Please note that this wonderful sugar medium (which is made of sugar, egg whites, shortening and gum powder) is often referred to in the U.S. as both gumpaste and gum paste. To learn more about this naming discrepancy see Correct Terminology: Gumpaste or Gum Paste . To add to the confusion, Australia, Great Britain and in parts of Europe, it is called florist paste, flower paste or floral paste. In South Africa it is known as petal paste.
There are quite a few choices available when it comes to which type of gumpaste you will be using. I think which gumpaste you choose is a rather personal decision. One thing you might want to consider is the cost factor. Homemade gumpaste is more economical, but a couple of the drawbacks are that it needs to be made in advance and, since it has no preservatives (some contain fresh egg whites), it must be refrigerated between uses or, for long-term storage, frozen. Ready-To-Use (RTU) gumpastes are much more convenient because you simply open up the bag and away you go and, since they do contain preservatives, they do not require refrigeration. You do, though, pay a higher price for this convenience. That being said, I have included some things you should consider when picking the one that is right for you.
Guidelines for a Good Gumpaste Selection
You may have to go through a little trial and error at first, but then again, you may find the gumpaste of your dreams on your first date. Whether you decide to use homemade or ready-to-use gumpaste will depend on your personal preferences, but here are a few guidelines that will help when you are making your final choice: The gumpaste should have an even consistency, be soft and pliable, easy to roll out thinly and dry quickly, but not so quickly that you are unable to finish the details on the flowers, leaves, faces, objects, etc. you are working on. It should hold its shape as it is drying on a support (i.e. not droop). Once it has dried it should have a nice, smooth, porcelain-like finish and, most notably, it should be resistant to breakage.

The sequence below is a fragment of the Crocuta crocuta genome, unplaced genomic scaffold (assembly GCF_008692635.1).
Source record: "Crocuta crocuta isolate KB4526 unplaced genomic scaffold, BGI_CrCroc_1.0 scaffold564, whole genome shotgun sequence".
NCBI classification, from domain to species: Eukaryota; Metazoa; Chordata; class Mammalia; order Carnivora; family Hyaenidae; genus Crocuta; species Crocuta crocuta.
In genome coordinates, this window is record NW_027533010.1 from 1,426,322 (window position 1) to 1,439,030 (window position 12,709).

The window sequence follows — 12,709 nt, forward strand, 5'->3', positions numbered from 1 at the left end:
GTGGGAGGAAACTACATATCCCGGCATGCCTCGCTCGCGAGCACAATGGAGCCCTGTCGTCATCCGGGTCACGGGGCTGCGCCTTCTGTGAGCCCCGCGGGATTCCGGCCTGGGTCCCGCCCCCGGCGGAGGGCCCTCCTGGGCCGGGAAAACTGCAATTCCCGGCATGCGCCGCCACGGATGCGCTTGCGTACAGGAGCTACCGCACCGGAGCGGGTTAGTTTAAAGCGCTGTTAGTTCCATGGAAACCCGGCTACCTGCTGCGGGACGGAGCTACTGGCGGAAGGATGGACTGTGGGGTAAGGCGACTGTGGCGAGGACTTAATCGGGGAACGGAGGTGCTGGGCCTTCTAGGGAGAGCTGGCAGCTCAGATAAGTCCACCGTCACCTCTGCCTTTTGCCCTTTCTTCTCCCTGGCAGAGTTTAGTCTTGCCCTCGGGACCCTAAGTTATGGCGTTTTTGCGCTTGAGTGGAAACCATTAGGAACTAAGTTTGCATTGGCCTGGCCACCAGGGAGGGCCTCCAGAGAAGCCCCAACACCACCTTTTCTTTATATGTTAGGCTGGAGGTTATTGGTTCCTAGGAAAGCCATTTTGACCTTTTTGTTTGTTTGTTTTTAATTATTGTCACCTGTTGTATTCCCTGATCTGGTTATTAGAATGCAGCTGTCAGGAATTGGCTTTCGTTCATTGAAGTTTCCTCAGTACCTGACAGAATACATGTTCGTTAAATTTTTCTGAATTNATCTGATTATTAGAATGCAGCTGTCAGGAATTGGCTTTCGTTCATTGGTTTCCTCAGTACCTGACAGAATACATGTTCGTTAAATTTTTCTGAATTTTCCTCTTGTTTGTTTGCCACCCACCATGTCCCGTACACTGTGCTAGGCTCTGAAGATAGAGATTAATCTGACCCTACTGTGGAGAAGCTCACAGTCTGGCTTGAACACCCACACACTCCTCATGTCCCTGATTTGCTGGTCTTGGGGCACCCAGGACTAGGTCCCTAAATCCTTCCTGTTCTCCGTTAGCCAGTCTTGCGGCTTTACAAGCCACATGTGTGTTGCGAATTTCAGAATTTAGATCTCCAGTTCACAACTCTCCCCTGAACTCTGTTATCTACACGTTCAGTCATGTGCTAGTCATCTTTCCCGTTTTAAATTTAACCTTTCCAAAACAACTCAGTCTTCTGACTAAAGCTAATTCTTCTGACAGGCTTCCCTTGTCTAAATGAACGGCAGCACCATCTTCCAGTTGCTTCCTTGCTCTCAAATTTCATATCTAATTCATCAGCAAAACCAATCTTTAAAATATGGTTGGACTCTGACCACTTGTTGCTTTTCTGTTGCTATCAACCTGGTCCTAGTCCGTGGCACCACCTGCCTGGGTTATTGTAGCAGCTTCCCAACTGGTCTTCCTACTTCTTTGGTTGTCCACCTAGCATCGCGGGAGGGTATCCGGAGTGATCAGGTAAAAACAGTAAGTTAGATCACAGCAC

My favorite gumpastes are Wilton’s Ready-To-Use Gum Paste and Squires Kitchen’s Sugar Florist Paste. Both meet all the above criteria as well as one I love that I failed to mention earlier: the ease of use factor, i.e. it is ready when I am because, unlike homemade recipes, which need to be refrigerated or frozen to keep fresh, I do not have to wait for it to warm up or thaw since it keeps at room temperature. I have used some of the other gumpastes listed below and if you are wondering why I did not keep trying all of them, it is because I am extremely happy with the results I have had with these two (i.e. the petals I have made are thin and have a delicate texture). With such wonderful results there is no incentive to keep on experimenting. When I know I have got a good thing going I stick with it…just ask my husband. So, when you find one that works for you take my lead and just latch on to it.
Ready-To-Use (RTU) Gumpaste
Ready-to-Use is commercially made gumpaste and comes in both packets and tubs. It is offered in sizes ranging from 8 ounces to a whopping 10 pounds. The ones I have found in Europe range from 100 grams (3.5 ounces) to 1 kilo (2.2 pounds). Some gumpastes are available pre-colored which can be handy if you are making a lot of one type of flower, leaf, or an assembly line of one item etc.
Here is a list of gumpastes to choose from:
Wilton Gum Paste (consistent and readily available at cake decorating stores, craft stores & chef supply stores)
Squires Kitchen’s Sugar Florist Paste (it is wonderful to work with and it comes in a handy, resealable foil bag)
These are premade mixes that just need water added but must be made 24 hours in advance.
Homemade/Commercial Gumpaste Recipes
The following are the names of some gumpasters who have made their DIY recipes available on the Internet and/or in their gumpasting books. Please read their instructions carefully before attempting to make them and be sure you have all the ingredients on hand before you start. Be advised that they may require the use of a heavy-duty stand mixer such as a KitchenAid.
Nicolas Lodge: This is my go-to recipe which uses Tylose powder. It is very nice to work with, but must be made 24 hours in advance so that it matures.
Linda McClure: Another recipe that uses Tylose powder.
Scott Clark Woolley: His recipe uses Tragacanth powder.
FYI: The Tylose powder I have used is CAI (Confectionary Arts International) Tylose Powder. I have read that it is the best brand available.